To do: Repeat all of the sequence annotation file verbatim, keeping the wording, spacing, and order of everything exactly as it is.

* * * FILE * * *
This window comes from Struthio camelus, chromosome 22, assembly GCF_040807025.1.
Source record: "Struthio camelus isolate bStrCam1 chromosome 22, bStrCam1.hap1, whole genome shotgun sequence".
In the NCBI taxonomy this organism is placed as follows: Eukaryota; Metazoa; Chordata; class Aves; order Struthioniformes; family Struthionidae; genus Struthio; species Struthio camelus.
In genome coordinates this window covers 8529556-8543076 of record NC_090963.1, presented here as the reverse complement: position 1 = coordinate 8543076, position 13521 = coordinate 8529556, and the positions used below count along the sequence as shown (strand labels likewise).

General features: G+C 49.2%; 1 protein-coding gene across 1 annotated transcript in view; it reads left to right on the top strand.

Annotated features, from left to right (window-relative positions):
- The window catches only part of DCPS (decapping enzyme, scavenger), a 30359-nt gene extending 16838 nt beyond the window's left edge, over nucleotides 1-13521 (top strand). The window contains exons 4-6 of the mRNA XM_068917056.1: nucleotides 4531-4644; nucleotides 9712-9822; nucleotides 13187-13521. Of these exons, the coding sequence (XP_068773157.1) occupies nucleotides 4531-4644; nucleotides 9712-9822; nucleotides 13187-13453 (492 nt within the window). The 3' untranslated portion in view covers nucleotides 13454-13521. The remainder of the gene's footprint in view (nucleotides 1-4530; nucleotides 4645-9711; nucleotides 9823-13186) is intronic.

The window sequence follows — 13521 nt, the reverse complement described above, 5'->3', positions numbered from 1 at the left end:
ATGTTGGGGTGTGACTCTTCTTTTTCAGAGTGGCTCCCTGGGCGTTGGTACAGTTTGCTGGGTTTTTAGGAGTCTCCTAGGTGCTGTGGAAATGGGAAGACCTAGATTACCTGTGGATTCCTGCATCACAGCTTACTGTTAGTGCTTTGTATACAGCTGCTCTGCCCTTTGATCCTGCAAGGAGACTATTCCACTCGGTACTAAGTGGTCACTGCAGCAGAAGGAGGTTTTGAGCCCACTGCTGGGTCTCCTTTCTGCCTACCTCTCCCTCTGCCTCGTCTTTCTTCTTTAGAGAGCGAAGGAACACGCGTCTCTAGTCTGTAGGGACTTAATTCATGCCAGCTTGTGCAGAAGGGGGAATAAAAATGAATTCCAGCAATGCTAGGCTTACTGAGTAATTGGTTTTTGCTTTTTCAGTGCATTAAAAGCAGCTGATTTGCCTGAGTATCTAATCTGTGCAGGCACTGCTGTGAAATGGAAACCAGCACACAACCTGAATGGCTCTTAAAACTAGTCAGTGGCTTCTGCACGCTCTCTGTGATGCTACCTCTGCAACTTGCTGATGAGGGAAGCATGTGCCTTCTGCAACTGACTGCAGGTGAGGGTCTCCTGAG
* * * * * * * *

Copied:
This window comes from Struthio camelus, chromosome 22, assembly GCF_040807025.1.
Source record: "Struthio camelus isolate bStrCam1 chromosome 22, bStrCam1.hap1, whole genome shotgun sequence".
In the NCBI taxonomy this organism is placed as follows: Eukaryota; Metazoa; Chordata; class Aves; order Struthioniformes; family Struthionidae; genus Struthio; species Struthio camelus.
In genome coordinates this window covers 8529556-8543076 of record NC_090963.1, presented here as the reverse complement: position 1 = coordinate 8543076, position 13521 = coordinate 8529556, and the positions used below count along the sequence as shown (strand labels likewise).

General features: G+C 49.2%; 1 protein-coding gene across 1 annotated transcript in view; it reads left to right on the top strand.

Annotated features, from left to right (window-relative positions):
- The window catches only part of DCPS (decapping enzyme, scavenger), a 30359-nt gene extending 16838 nt beyond the window's left edge, over nucleotides 1-13521 (top strand). The window contains exons 4-6 of the mRNA XM_068917056.1: nucleotides 4531-4644; nucleotides 9712-9822; nucleotides 13187-13521. Of these exons, the coding sequence (XP_068773157.1) occupies nucleotides 4531-4644; nucleotides 9712-9822; nucleotides 13187-13453 (492 nt within the window). The 3' untranslated portion in view covers nucleotides 13454-13521. The remainder of the gene's footprint in view (nucleotides 1-4530; nucleotides 4645-9711; nucleotides 9823-13186) is intronic.

The window sequence follows — 13521 nt, the reverse complement described above, 5'->3', positions numbered from 1 at the left end:
ATGTTGGGGTGTGACTCTTCTTTTTCAGAGTGGCTCCCTGGGCGTTGGTACAGTTTGCTGGGTTTTTAGGAGTCTCCTAGGTGCTGTGGAAATGGGAAGACCTAGATTACCTGTGGATTCCTGCATCACAGCTTACTGTTAGTGCTTTGTATACAGCTGCTCTGCCCTTTGATCCTGCAAGGAGACTATTCCACTCGGTACTAAGTGGTCACTGCAGCAGAAGGAGGTTTTGAGCCCACTGCTGGGTCTCCTTTCTGCCTACCTCTCCCTCTGCCTCGTCTTTCTTCTTTAGAGAGCGAAGGAACACGCGTCTCTAGTCTGTAGGGACTTAATTCATGCCAGCTTGTGCAGAAGGGGGAATAAAAATGAATTCCAGCAATGCTAGGCTTACTGAGTAATTGGTTTTTGCTTTTTCAGTGCATTAAAAGCAGCTGATTTGCCTGAGTATCTAATCTGTGCAGGCACTGCTGTGAAATGGAAACCAGCACACAACCTGAATGGCTCTTAAAACTAGTCAGTGGCTTCTGCACGCTCTCTGTGATGCTACCTCTGCAACTTGCTGATGAGGGAAGCATGTGCCTTCTGCAACTGACTGCAGGTGAGGGTCTCCTGAG